This is an advance summary of a forthcoming article in the Oxford Research Encyclopedia of Education. Please check back later for the full article.
Globally, English literacy has sought to address the needs of all learners by focusing on English varieties in isolation. This method of addressing learners’ English literacy needs was based on the assumption that focusing on languages and linguistic varieties in isolation would allow students to be more adept with standardized English literacies. In turn, this assumption arose from the traditional conception of Englishes as geographically bound and nation-based, and from standard language ideologies that privileged the use of standardized versions of English over others. In the 21st century, these conceptions can no longer hold. Why? The postmodern era of globalization, transnationalism, and internationalization has changed the way in which Englishes function across geographical regions and nations, and via technology. As a result, learners increasingly need to use literacy for communicative purposes as they effectively engage with a variety of Englishes based on a multiple contexts.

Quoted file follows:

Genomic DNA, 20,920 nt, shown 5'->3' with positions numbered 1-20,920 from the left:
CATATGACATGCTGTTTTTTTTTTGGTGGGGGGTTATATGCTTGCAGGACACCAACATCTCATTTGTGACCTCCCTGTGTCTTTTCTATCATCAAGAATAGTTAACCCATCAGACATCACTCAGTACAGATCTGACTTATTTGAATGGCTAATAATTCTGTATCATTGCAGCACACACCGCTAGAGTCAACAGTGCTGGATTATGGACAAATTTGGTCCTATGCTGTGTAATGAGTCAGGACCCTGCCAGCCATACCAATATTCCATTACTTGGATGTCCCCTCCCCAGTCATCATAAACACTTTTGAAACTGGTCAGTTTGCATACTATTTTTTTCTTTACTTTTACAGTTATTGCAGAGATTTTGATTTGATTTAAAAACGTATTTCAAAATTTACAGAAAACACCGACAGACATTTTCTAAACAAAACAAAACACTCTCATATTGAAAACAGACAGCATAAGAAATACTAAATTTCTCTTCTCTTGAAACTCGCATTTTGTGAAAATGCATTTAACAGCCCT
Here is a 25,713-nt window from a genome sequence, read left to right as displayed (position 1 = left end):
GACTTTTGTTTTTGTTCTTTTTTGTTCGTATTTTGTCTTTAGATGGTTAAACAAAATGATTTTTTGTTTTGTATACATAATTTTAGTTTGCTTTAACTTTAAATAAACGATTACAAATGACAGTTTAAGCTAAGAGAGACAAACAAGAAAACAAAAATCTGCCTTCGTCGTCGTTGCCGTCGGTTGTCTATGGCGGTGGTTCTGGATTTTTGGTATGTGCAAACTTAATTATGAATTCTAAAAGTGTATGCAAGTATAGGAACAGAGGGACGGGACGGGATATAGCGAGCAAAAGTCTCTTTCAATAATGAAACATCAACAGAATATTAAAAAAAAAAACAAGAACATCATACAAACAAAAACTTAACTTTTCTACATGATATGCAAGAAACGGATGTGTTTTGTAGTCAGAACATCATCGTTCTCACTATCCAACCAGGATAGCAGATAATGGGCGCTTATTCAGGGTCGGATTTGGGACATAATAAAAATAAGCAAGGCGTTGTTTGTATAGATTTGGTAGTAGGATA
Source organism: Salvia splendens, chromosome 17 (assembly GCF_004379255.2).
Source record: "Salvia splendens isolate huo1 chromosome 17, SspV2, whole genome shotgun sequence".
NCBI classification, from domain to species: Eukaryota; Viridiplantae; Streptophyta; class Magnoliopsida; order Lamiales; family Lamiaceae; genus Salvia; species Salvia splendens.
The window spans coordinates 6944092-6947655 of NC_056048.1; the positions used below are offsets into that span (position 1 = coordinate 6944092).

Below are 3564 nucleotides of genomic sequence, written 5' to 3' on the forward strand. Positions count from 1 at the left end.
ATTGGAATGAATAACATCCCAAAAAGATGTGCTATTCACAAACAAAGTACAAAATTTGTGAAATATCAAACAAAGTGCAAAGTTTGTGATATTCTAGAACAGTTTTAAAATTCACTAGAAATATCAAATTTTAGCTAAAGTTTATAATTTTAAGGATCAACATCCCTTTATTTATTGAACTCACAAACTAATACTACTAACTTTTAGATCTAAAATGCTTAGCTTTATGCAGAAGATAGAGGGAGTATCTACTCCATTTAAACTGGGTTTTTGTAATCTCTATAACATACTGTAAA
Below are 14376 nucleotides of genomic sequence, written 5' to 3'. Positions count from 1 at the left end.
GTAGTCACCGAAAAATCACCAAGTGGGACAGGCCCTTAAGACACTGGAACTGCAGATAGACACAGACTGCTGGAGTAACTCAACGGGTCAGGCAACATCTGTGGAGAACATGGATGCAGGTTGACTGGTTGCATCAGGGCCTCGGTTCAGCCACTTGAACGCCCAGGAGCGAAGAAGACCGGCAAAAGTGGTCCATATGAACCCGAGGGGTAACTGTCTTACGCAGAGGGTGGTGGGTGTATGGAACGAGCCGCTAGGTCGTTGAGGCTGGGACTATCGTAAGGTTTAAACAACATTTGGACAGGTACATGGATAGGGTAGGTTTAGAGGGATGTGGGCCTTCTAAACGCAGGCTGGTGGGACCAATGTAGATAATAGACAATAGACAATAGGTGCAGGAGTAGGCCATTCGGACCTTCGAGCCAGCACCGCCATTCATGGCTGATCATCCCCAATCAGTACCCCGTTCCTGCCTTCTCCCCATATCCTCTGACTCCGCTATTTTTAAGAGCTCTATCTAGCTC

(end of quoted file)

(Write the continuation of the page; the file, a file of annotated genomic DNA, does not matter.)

To empower learners to communicate effectively and to become literate citizens in the postmodern diaspora, English literacy can no longer continue to address the needs of all learners by focusing on English varieties in isolation, as is reflected by the literature on non-standardized Englishes in the field. If learners are provided with opportunities during literacy instruction that position them to learn the nuances of Englishes, with and from their diverse peers, they may be better able to function successfully across linguistic boundaries. To accomplish this goal, the field can create pathways that allow students to utilize, communicate with speakers of, and examine the contexts that surround the use of various Englishes in English literacy instruction.